I think the war between China and Japan was always quite a traditional and age old war, the modern China vs Japan war started early in the 1930's I think, but historically they had been warring for many centuries. So it wasn't really included in the official scope of WW2, but I might be wrong on that. I rarely see it mentioned though (also I rarely see the Finish/Russian war mentioned even though it was an incredibly important stage of the overall war).
Geologically the feud between Japan and China was fairly unimportant for the Western world, which is why it probably isn't had so much weight put on it from education. It didn't really affect our economy, nor did it noisily interfere with our morals. It's a shame in my opinion that only one brutal act of the war (the holocaust) is taught, it seems to give the impression that it was an isolated freak occurance, but sadly, even to this day such occurances are not so rare.
Unit 731 was horrific and nightmarish. It was on an equally morally deprived footing, if not worse, than the hollocaust. Read up on the rape of Nanking
if you want to read more about what the Japanese were capable of during WW2 as well. What strikes me is the imagination some of the Japanese displayed. I despair that people with such imaginations and intelligence focused their energies on the systematic liquidation of human beings.
The Japanese method is a reasonably good argument for attempting to end the war quickly with atomic weapons. During WW2 my grand dad was stationed as an infantryman in India, and him and his friends were petrified of being sent into action in Japan. Stories of ferocity of the battles leaked back to the common solider, and scared them to death. No one wanted to go there.
Arguably also, (and I hope this splinters into a discussion on the topic), the estimated deaths of a land invasion would be far far greater than the bombs. On some of the small islands the Allies invaded, when they approached small villages mothers would jump off cliffs holding their babies because they were convinced by Japanese propaganda that the Western people (who most of them had never ever seen) were there to kill, torture and rape them all. The 'fight to the very end' mentality is a very good deterant, but when it is obvious they are going to lose, it's a very good way to waste a lot of life.
Flags of Our fathers the book, is a superb books which captures the ferocious nature of Japanese warfare very well, a lot better than the films. It contains graphic details that the films couldn't really get near. The book is fascinating, as it's central subject is that famous photograph. A stunning photograph, that seems to stir a sense of patriotism in me and romanticism, symbolising the struggle and sacrifice for an unarguable good quintessentially, where the cause far outweighs the needs of individuals.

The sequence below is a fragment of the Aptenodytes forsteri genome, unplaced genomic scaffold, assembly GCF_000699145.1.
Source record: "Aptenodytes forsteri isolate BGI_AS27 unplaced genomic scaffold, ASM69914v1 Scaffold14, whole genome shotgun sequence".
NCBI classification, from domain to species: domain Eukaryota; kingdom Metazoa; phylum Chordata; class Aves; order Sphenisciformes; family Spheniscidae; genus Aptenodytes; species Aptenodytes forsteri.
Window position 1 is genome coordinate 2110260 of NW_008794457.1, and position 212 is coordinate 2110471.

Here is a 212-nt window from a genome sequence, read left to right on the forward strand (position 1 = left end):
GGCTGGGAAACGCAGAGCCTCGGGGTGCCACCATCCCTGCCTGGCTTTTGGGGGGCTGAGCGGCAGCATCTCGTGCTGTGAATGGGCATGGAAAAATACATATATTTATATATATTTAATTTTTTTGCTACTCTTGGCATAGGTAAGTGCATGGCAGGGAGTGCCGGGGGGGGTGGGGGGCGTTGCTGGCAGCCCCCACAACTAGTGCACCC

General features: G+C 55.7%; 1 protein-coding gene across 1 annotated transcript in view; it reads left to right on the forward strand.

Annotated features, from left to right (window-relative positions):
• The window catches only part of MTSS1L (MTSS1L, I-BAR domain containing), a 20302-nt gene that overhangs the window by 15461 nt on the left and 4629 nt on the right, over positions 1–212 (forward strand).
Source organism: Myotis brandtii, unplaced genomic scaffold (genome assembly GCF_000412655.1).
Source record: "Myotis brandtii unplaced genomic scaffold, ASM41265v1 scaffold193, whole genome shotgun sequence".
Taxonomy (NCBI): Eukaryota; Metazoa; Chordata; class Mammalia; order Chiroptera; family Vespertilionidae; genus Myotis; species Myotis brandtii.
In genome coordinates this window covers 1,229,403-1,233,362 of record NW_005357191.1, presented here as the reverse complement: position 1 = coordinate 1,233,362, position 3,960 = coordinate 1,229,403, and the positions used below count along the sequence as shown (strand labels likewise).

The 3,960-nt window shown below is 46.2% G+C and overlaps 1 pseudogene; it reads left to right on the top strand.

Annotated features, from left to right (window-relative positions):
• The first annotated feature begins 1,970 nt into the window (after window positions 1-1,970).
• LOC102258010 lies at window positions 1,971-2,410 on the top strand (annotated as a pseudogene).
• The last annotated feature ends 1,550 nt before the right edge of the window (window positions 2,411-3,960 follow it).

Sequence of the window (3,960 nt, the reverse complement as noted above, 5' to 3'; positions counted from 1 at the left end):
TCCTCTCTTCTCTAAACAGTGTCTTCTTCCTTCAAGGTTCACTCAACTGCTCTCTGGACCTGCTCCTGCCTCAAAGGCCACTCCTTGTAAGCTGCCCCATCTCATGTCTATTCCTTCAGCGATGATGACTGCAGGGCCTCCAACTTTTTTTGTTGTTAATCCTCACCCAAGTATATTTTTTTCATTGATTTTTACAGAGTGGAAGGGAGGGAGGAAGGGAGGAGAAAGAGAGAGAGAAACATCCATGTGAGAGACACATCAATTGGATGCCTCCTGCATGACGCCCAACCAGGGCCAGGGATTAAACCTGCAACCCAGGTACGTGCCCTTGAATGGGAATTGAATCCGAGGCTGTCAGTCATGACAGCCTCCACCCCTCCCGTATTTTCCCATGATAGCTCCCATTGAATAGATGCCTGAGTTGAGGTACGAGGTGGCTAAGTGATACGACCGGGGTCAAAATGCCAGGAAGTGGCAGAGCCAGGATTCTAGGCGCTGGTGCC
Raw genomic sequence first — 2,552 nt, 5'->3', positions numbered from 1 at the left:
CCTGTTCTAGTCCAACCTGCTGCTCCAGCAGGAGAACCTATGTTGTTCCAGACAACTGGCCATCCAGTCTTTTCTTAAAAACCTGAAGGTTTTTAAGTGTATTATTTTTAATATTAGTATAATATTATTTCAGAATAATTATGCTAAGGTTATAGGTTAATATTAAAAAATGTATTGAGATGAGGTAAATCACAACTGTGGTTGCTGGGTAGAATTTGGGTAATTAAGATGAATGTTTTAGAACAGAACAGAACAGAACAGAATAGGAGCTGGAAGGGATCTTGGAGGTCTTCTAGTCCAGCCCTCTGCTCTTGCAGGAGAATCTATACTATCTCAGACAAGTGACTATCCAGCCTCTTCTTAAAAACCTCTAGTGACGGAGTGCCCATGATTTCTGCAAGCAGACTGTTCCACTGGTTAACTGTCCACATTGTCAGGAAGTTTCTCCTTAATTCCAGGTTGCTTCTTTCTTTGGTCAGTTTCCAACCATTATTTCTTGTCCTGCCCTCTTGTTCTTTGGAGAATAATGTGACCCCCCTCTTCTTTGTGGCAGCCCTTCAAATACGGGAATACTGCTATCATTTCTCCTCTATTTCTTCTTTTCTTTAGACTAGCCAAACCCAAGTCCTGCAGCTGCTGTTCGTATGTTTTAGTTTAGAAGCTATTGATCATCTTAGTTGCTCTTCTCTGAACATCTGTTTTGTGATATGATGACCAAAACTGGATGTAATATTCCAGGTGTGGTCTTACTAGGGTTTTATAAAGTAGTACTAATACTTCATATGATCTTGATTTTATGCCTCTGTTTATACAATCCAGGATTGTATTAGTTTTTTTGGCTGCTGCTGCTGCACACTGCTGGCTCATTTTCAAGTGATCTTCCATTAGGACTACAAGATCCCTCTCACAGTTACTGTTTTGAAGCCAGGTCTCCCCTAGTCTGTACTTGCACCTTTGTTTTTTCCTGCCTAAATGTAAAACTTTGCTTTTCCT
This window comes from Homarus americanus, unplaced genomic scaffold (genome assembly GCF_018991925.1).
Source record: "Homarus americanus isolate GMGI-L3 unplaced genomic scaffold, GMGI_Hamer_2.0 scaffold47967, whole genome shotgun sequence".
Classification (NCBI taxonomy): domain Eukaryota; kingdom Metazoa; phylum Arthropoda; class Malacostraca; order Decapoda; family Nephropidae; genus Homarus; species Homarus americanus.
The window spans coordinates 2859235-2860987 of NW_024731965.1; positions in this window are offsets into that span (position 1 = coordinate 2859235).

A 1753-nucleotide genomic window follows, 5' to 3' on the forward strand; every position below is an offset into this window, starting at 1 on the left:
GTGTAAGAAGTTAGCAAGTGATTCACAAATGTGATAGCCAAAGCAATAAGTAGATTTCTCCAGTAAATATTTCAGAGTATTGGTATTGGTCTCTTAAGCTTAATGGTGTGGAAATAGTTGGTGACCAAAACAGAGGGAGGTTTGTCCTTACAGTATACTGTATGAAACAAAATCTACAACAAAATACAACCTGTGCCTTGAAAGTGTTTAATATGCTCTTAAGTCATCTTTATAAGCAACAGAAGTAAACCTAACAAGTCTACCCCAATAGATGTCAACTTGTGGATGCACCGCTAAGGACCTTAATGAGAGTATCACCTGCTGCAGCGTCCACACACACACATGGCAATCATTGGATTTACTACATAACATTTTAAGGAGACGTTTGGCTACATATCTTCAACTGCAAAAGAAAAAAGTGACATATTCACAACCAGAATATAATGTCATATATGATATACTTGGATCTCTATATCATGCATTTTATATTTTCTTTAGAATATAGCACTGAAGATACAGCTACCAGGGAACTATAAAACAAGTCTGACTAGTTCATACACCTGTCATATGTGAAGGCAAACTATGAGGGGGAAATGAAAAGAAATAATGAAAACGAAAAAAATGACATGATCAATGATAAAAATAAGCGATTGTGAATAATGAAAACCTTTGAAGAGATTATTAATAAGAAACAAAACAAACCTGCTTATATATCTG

The photo was taken on Iwo Jima, I think deaths per square km wise this was the most deadly place you could be in any stage of the war as a combat troop. A disturbing and tragic battle that lasted around 6 weeks over an area about 8 square miles big. 24,000 people died on those 8 square miles. That's 3,000 bodies per square mile. That's 70 deaths per square mile every single day of the battles. Of the roughly ~18,000 Japenese deaths, only around 200 were taken prisoner. That's how unforgiving Iwo Jima was.
It seemed in WW2 the further East you went, the more horrific and unforgiving the battles were. At least in Western Europe, a certain degree of ethics was for the most part displayed by fighting troops.
For a German troop in France, a severe punishment was to be sent to the Eastern front. As well as being an effective punishment, it actually backfired a little, as seasoned Eastern Front German troops who were reinforced with punishment soldiers wondered why they were there at all.
The Russian German war was a terrible event. The clash between differences in political ideals became more polarised. The modern age of media unleashed it's power as well in the form of efficient and mass propaganda. It fuelled hatred and racism. This in turn caused the battles to be particularly despicable.
'In Deadly Combat' and 'Sniper on the Eastern Front' describe some harrowing events in visceral detail. And how many more of these events happened, to real people that will never be known? Fields turned into meat grinders with mud boiling from non stop artillery, and people being forced to run into it. A German Flamethrower tank that found a pocket of a few hundred Russians in a hole in the steppes and charged in with them, the cries of hundreds of men burning to death and the tracks churning flesh. Faces grinning in agony before their bodies burst as tanks rolled over them. WW2 was the beginning of the modern age of mechanised warfare, and all the horror that brought along with it.